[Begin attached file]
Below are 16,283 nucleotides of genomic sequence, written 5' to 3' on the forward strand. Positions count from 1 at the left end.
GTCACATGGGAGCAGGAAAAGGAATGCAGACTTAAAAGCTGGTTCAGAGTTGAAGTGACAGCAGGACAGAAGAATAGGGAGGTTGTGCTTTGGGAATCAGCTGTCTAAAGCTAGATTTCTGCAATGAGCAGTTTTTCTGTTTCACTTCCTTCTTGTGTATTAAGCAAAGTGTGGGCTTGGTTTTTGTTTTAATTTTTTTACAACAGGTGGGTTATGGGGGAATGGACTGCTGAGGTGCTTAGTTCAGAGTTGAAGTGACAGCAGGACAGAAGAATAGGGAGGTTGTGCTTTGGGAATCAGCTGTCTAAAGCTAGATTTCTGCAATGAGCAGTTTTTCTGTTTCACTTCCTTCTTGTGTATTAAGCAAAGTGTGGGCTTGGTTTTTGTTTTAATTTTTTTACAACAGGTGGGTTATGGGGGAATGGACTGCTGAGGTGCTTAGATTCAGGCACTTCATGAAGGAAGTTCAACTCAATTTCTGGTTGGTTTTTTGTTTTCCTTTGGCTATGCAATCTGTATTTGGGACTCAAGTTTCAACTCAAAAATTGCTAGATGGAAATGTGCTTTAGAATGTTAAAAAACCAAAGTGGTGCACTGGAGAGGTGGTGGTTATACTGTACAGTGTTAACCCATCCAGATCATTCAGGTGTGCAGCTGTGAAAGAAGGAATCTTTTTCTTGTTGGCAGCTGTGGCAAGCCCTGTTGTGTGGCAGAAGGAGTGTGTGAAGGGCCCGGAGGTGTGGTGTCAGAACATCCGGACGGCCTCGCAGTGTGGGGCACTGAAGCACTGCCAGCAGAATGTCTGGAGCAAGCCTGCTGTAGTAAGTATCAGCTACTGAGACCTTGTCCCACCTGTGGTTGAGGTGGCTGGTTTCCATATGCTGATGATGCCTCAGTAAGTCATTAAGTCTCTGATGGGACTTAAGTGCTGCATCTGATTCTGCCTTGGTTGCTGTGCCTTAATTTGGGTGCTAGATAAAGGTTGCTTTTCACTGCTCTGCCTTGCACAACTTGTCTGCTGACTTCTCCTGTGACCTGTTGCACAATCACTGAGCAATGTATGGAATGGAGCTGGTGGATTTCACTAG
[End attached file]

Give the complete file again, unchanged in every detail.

Below are 16,283 nucleotides of genomic sequence, written 5' to 3' on the forward strand. Positions count from 1 at the left end.
GTCACATGGGAGCAGGAAAAGGAATGCAGACTTAAAAGCTGGTTCAGAGTTGAAGTGACAGCAGGACAGAAGAATAGGGAGGTTGTGCTTTGGGAATCAGCTGTCTAAAGCTAGATTTCTGCAATGAGCAGTTTTTCTGTTTCACTTCCTTCTTGTGTATTAAGCAAAGTGTGGGCTTGGTTTTTGTTTTAATTTTTTTACAACAGGTGGGTTATGGGGGAATGGACTGCTGAGGTGCTTAGTTCAGAGTTGAAGTGACAGCAGGACAGAAGAATAGGGAGGTTGTGCTTTGGGAATCAGCTGTCTAAAGCTAGATTTCTGCAATGAGCAGTTTTTCTGTTTCACTTCCTTCTTGTGTATTAAGCAAAGTGTGGGCTTGGTTTTTGTTTTAATTTTTTTACAACAGGTGGGTTATGGGGGAATGGACTGCTGAGGTGCTTAGATTCAGGCACTTCATGAAGGAAGTTCAACTCAATTTCTGGTTGGTTTTTTGTTTTCCTTTGGCTATGCAATCTGTATTTGGGACTCAAGTTTCAACTCAAAAATTGCTAGATGGAAATGTGCTTTAGAATGTTAAAAAACCAAAGTGGTGCACTGGAGAGGTGGTGGTTATACTGTACAGTGTTAACCCATCCAGATCATTCAGGTGTGCAGCTGTGAAAGAAGGAATCTTTTTCTTGTTGGCAGCTGTGGCAAGCCCTGTTGTGTGGCAGAAGGAGTGTGTGAAGGGCCCGGAGGTGTGGTGTCAGAACATCCGGACGGCCTCGCAGTGTGGGGCACTGAAGCACTGCCAGCAGAATGTCTGGAGCAAGCCTGCTGTAGTAAGTATCAGCTACTGAGACCTTGTCCCACCTGTGGTTGAGGTGGCTGGTTTCCATATGCTGATGATGCCTCAGTAAGTCATTAAGTCTCTGATGGGACTTAAGTGCTGCATCTGATTCTGCCTTGGTTGCTGTGCCTTAATTTGGGTGCTAGATAAAGGTTGCTTTTCACTGCTCTGCCTTGCACAACTTGTCTGCTGACTTCTCCTGTGACCTGTTGCACAATCACTGAGCAATGTATGGAATGGAGCTGGTGGATTTCACTAG